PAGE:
Unveiling AI Bias in Facial Analysis: Meet FaceX

FaceX employs 19 facial regions and accessories to provide explanations (left - face regions, right - hat and glasses). Blue to red colors indicate low to high importance, respectively. The provided illustration answers the questions “where does a model focus on?” and “what visual features trigger its focus?” through heatmap and high-impact patches visualizations, respectively. This example depicts a biased gender classifier trained on CelebA that effectively uses the Wearing_Lipstick attribute as a shortcut to predict Gender. Note that FaceX is compatible with any face dataset.

In today’s world, AI systems are integral to many applications, from unlocking smartphones to recognizing emotions. While these advancements bring numerous benefits, they also raise ethical and societal concerns, particularly regarding AI bias. Facial analysis technologies, in particular, have been scrutinized for their potential biases, which can disproportionately affect certain groups of people. This is where our new tool, FaceX, comes into play.

What is FaceX?

FaceX is a novel method designed to uncover biases in facial attribute classifiers. While existing instance-level XAI methods require labor-intensive manual inspections to draw general conclusions about model behavior, FaceX addresses this limitation by aggregating model activations at the region level, making it easier to visualize and understand biases. In particular, it summarizes model behavior across 19 predefined facial regions, such as hair, ears, and skin, providing a more comprehensive understanding of where and why a model focuses on specific facial areas.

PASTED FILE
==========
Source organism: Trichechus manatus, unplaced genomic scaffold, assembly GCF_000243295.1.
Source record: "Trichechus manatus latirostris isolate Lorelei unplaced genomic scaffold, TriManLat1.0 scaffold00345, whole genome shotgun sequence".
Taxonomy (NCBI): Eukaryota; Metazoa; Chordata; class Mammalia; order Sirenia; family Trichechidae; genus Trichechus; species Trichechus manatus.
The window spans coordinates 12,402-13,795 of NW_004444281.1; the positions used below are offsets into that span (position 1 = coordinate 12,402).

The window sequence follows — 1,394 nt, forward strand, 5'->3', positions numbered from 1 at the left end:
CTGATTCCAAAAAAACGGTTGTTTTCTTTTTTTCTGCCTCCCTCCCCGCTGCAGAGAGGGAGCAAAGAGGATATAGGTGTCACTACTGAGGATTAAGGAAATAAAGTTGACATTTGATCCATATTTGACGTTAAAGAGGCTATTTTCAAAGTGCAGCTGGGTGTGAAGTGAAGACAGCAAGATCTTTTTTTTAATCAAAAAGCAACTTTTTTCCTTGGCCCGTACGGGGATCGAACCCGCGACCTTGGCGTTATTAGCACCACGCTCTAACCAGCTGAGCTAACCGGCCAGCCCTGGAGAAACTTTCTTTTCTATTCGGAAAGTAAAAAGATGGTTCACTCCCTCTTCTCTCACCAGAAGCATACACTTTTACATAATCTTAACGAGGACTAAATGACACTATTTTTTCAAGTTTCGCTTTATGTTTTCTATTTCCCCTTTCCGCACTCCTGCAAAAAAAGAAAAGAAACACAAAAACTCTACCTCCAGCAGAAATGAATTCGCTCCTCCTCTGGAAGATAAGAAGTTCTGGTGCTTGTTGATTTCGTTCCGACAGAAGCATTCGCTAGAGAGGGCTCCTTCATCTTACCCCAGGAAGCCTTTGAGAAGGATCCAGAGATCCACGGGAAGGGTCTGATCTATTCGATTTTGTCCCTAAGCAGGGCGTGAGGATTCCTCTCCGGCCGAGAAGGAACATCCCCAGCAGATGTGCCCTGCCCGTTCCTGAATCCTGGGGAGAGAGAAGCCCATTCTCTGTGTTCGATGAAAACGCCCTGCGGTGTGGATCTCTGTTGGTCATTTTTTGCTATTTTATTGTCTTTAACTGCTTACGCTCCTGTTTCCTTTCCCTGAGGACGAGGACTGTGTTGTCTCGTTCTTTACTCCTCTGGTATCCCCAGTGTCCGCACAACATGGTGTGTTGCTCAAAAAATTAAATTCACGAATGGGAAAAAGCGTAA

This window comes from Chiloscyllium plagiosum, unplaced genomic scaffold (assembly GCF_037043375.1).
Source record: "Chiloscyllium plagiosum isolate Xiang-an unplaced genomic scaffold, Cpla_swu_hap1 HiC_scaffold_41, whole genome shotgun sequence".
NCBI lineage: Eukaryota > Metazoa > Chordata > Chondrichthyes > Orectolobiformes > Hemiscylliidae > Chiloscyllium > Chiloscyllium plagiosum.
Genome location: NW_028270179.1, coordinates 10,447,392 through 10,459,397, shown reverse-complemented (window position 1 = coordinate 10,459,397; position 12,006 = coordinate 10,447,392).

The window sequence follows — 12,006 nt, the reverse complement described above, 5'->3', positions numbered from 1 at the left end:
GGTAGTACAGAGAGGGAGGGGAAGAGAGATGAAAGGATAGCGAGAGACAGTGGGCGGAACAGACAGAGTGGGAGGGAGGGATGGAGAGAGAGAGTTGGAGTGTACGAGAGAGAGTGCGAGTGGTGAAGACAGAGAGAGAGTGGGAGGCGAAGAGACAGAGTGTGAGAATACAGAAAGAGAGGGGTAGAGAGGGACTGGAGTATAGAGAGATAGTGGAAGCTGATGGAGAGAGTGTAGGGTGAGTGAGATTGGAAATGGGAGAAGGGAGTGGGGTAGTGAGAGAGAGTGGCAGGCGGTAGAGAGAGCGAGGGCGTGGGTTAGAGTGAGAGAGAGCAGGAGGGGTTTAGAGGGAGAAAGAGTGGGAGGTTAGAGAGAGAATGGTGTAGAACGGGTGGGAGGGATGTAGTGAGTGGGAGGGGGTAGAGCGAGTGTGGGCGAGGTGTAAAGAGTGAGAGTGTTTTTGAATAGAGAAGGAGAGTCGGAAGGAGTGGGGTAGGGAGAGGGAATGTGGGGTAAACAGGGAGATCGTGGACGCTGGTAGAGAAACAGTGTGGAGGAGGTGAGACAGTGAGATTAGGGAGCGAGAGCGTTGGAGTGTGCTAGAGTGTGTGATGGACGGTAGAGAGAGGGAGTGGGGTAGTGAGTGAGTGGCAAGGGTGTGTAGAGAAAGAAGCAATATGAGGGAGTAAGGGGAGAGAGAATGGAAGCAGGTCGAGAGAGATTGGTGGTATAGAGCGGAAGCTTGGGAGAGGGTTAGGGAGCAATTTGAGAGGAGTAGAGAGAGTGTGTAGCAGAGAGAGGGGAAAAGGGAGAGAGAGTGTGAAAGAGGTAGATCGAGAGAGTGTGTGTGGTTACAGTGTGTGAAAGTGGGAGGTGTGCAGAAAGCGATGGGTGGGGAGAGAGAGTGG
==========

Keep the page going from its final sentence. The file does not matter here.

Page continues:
How Does FaceX Work?

FaceX computes a region-level aggregation of model instance-level attributions, summarizing the model’s output with respect to each region of interest. Then, spatial explanations, offered through a heatmap visualization over an abstract face prototype, provide in-depth understanding of the weight of each facial region (or accessory) on the model decision. Additionally, FaceX visualizes the high-impact image patches for each region, revealing not only where the model focuses but also helping the human analyst understand why certain features are influential. This dual approach of spatial explanation (understanding where the model focuses) and appearance-oriented insights (understanding the impact of specific image patches) sets FaceX apart as a powerful tool for identifying biases in facial analysis systems and acts as a comprehensive lens, allowing practitioners, researchers, and developers to scrutinize the entire spectrum of model behavior.

Want to dive deeper? Check out the paper and run FaceX to explain the behaviour of your models.

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Sarridis Ioannis
Sarridis Ioannis
Deep Learning Researcher

I am currently pursuing a Ph.D. degree on fairness-aware machine learning for multimedia data, with a focus on bias assessment and mitigation in deep neural networks.